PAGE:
BERLIN (Reuters) - Germany will set another export record this year despite recent worries of an economic slowdown in China, the head of the German trade association said in an interview published on Sunday.
Economists have expressed concern that China’s woes might become a burden for Germany’s export-centric economy, Europe’s largest, which has the greatest exposure to China of all 28 EU member states.
China is the Germany’s fourth biggest export market, accounting for 6.6 percent of its exports.
Anton Boerner, head of the BGA trade association, told the newspaper Der Tagesspiegel that he still expected German companies to trump last year’s record trade performance.
“We’ll manage to post a small plus,” Boerner said, adding that China’s impact on Germany should not be overestimated, and that he was more worried about the risk of a break-up of the euro zone.
“There was an incredible growth phase over several decades (in China). So it’s only natural if there is a setback now,” Boerner said, adding that German exports to China might grow at a slower pace, but would not decline.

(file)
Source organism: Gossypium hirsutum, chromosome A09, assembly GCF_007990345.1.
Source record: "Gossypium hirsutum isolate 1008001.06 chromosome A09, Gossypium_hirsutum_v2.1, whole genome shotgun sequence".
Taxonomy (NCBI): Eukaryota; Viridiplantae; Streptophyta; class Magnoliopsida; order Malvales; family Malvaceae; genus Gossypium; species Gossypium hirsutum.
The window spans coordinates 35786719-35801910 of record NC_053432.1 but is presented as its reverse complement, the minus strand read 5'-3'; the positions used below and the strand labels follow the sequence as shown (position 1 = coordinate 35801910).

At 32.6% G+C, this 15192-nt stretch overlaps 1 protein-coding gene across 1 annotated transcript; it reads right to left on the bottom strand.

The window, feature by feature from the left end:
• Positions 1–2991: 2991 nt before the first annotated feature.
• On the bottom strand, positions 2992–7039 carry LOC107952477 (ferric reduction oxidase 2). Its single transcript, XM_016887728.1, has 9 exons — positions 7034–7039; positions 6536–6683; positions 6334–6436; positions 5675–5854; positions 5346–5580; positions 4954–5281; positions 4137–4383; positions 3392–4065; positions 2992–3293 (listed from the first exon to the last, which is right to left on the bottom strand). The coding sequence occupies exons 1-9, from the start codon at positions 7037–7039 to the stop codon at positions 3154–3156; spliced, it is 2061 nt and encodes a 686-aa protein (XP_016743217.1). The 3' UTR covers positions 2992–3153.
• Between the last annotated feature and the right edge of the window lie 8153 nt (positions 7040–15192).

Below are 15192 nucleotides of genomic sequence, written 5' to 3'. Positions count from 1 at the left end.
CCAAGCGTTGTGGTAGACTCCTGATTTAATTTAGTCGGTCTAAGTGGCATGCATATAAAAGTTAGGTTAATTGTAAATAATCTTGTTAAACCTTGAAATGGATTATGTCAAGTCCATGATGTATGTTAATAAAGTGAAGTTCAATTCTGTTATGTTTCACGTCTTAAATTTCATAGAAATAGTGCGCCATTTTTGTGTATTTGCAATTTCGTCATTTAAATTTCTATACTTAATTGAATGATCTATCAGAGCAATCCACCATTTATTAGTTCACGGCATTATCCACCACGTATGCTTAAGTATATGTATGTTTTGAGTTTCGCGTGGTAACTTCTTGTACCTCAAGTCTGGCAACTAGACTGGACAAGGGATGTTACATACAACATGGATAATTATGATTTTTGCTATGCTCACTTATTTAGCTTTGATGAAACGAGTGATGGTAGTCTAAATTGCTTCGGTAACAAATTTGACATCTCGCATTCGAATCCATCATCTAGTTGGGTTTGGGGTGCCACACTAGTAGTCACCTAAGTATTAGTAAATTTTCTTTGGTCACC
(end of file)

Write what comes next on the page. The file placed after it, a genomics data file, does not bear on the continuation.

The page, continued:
In total, Germany exported 1.13 trillion euros’ worth of goods and services in 2014, a 3.7 percent increase on 2013, despite sluggish global growth and the sanctions imposed on Russia over the Ukraine crisis.
However, weaker demand from abroad was reflected in a sharper-than-expected drop in industrial orders in July.
Fresh data will come on Monday when industrial output figures for July are due, with analysts predicting a 1.0 percent rise.
Tuesday sees the release of trade figures for July, which will give another clue to how the German economy started into the third quarter.
Reporting by Michael Nienaber; Editing by Kevin Liffey